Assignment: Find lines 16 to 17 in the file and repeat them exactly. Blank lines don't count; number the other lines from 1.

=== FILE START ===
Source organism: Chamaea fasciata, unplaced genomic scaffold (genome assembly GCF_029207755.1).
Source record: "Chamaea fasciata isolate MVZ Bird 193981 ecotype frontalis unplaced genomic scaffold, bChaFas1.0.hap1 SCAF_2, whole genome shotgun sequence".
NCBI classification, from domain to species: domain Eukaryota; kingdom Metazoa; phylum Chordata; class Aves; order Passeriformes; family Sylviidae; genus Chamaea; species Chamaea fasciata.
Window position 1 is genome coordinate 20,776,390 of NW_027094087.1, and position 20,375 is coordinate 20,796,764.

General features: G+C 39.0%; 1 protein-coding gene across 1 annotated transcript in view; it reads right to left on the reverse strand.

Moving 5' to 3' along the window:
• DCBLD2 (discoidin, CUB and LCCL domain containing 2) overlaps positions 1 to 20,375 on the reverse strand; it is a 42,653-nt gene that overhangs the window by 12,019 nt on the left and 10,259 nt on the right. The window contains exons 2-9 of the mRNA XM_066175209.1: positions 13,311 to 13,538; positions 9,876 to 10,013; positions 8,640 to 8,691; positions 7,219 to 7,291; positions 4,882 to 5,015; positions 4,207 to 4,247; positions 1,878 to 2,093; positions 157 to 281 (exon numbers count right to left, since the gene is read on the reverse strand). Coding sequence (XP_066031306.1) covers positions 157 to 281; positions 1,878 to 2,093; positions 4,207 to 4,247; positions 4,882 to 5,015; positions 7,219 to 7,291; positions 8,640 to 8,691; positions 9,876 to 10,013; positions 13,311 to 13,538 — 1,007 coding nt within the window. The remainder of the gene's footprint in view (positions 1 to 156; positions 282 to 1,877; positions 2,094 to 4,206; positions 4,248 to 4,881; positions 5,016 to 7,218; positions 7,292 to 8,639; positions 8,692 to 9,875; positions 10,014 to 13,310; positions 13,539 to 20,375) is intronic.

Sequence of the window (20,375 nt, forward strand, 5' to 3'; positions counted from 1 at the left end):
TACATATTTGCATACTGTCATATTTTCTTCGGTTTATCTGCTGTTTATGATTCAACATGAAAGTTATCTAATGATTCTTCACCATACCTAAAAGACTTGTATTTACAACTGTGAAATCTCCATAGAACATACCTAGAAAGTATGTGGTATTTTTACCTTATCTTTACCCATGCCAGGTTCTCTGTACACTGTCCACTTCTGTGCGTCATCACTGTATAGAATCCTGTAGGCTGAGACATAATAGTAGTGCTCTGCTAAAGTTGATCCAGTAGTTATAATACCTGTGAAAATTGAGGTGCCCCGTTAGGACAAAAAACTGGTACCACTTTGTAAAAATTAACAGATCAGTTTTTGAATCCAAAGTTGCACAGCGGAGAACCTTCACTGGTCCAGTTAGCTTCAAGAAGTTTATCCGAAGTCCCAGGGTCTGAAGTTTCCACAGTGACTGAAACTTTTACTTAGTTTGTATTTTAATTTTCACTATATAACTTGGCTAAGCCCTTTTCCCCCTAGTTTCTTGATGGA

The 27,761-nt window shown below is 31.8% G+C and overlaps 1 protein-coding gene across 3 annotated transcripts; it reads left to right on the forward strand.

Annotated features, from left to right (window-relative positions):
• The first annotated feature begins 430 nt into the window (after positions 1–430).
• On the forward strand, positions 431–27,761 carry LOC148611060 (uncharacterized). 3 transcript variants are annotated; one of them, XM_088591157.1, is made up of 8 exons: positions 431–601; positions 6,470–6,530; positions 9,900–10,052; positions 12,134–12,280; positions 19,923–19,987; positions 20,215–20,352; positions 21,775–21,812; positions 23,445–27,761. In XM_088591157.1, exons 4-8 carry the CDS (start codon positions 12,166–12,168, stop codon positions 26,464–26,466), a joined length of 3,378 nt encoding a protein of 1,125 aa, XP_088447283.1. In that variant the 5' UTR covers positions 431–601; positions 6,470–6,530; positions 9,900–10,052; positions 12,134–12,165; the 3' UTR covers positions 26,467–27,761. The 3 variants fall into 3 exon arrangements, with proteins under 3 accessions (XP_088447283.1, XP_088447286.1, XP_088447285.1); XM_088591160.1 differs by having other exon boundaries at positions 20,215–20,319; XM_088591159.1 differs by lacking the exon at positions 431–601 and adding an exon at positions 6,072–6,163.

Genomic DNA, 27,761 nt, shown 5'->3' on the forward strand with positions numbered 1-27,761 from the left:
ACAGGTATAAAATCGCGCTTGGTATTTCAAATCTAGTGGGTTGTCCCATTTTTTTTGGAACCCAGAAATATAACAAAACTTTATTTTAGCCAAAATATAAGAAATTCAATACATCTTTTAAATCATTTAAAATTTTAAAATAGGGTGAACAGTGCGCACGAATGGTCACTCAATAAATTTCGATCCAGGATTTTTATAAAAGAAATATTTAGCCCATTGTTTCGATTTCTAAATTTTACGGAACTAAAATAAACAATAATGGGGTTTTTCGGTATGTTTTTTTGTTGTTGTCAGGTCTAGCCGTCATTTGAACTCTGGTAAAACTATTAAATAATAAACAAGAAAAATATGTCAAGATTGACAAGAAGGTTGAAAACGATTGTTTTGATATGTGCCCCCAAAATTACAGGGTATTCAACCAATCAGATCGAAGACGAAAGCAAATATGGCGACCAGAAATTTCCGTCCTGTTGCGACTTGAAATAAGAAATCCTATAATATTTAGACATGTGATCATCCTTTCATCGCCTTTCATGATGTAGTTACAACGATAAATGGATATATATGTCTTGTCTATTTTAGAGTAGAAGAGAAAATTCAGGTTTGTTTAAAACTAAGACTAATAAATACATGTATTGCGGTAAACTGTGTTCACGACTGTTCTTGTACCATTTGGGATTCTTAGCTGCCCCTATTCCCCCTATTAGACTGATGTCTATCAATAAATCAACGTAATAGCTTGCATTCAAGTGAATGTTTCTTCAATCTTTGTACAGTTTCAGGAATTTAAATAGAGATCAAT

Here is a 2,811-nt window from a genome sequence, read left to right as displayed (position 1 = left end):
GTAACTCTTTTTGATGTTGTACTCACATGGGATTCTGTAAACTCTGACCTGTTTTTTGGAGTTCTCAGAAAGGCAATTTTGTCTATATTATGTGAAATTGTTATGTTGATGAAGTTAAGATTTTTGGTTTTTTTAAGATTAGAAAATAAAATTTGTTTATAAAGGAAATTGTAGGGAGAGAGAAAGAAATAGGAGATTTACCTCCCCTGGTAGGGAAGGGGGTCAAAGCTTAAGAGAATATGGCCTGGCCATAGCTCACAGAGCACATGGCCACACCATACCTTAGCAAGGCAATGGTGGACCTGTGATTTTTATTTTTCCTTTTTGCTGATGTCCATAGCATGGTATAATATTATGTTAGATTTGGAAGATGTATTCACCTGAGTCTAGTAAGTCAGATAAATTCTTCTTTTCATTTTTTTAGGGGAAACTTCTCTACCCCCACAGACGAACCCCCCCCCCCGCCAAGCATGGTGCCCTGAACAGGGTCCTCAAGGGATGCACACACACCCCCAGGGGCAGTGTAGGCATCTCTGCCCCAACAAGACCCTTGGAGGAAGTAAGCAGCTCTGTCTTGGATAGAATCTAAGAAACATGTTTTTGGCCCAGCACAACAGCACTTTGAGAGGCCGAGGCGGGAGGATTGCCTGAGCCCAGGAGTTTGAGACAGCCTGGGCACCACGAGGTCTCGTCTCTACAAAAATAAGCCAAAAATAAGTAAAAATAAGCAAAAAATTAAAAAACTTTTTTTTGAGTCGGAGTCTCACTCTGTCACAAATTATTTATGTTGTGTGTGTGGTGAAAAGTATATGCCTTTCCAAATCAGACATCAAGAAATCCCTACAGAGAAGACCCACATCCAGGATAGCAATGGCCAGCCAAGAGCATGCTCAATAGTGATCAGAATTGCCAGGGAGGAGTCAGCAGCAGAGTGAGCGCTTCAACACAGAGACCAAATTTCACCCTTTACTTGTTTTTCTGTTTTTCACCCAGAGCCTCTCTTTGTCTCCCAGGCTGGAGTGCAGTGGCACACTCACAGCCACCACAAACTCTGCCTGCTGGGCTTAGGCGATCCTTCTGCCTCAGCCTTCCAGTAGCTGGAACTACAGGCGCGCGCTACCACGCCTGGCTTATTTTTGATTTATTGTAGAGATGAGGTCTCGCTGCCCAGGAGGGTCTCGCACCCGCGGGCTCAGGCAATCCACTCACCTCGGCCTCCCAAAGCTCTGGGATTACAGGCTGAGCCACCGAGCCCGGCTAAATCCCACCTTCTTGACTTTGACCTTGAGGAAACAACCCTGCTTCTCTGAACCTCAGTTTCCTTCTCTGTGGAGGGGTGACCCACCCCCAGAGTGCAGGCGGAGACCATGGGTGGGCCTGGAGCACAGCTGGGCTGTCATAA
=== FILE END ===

Here is a 2,811-nt window from a genome sequence, read left to right as displayed (position 1 = left end):
GTAACTCTTTTTGATGTTGTACTCACATGGGATTCTGTAAACTCTGACCTGTTTTTTGGAGTTCTCAGAAAGGCAATTTTGTCTATATTATGTGAAATTGTTATGTTGATGAAGTTAAGATTTTTGGTTTTTTTAAGATTAGAAAATAAAATTTGTTTATAAAGGAAATTGTAGGGAGAGAGAAAGAAATAGGAGATTTACCTCCCCTGGTAGGGAAGGGGGTCAAAGCTTAAGAGAATATGGCCTGGCCATAGCTCACAGAGCACATGGCCACACCATACCTTAGCAAGGCAATGGTGGACCTGTGATTTTTATTTTTCCTTTTTGCTGATGTCCATAGCATGGTATAATATTATGTTAGATTTGGAAGATGTATTCACCTGAGTCTAGTAAGTCAGATAAATTCTTCTTTTCATTTTTTTAGGGGAAACTTCTCTACCCCCACAGACGAACCCCCCCCCCCGCCAAGCATGGTGCCCTGAACAGGGTCCTCAAGGGATGCACACACACCCCCAGGGGCAGTGTAGGCATCTCTGCCCCAACAAGACCCTTGGAGGAAGTAAGCAGCTCTGTCTTGGATAGAATCTAAGAAACATGTTTTTGGCCCAGCACAACAGCACTTTGAGAGGCCGAGGCGGGAGGATTGCCTGAGCCCAGGAGTTTGAGACAGCCTGGGCACCACGAGGTCTCGTCTCTACAAAAATAAGCCAAAAATAAGTAAAAATAAGCAAAAAATTAAAAAACTTTTTTTTGAGTCGGAGTCTCACTCTGTCACAAATTATTTATGTTGTGTGTGTGGTGAAAAGTATATGCCTTTCCAAATCAGACATCAAGAAATCCCTACAGAGAAGACCCACATCCAGGATAGCAATGGCCAGCCAAGAGCATGCTCAATAGTGATCAGAATTGCCAGGGAGGAGTCAGCAGCAGAGTGAGCGCTTCAACACAGAGACCAAATTTCACCCTTTACTTGTTTTTCTGTTTTTCACCCAGAGCCTCTCTTTGTCTCCCAGGCTGGAGTGCAGTGGCACACTCACAGCCACCACAAACTCTGCCTGCTGGGCTTAGGCGATCCTTCTGCCTCAGCCTTCCAGTAGCTGGAACTACAGGCGCGCGCTACCACGCCTGGCTTATTTTTGATTTATTGTAGAGATGAGGTCTCGCTGCCCAGGAGGGTCTCGCACCCGCGGGCTCAGGCAATCCACTCACCTCGGCCTCCCAAAGCTCTGGGATTACAGGCTGAGCCACCGAGCCCGGCTAAATCCCACCTTCTTGACTTTGACCTTGAGGAAACAACCCTGCTTCTCTGAACCTCAGTTTCCTTCTCTGTGGAGGGGTGACCCACCCCCAGAGTGCAGGCGGAGACCATGGGTGGGCCTGGAGCACAGCTGGGCTGTCATAA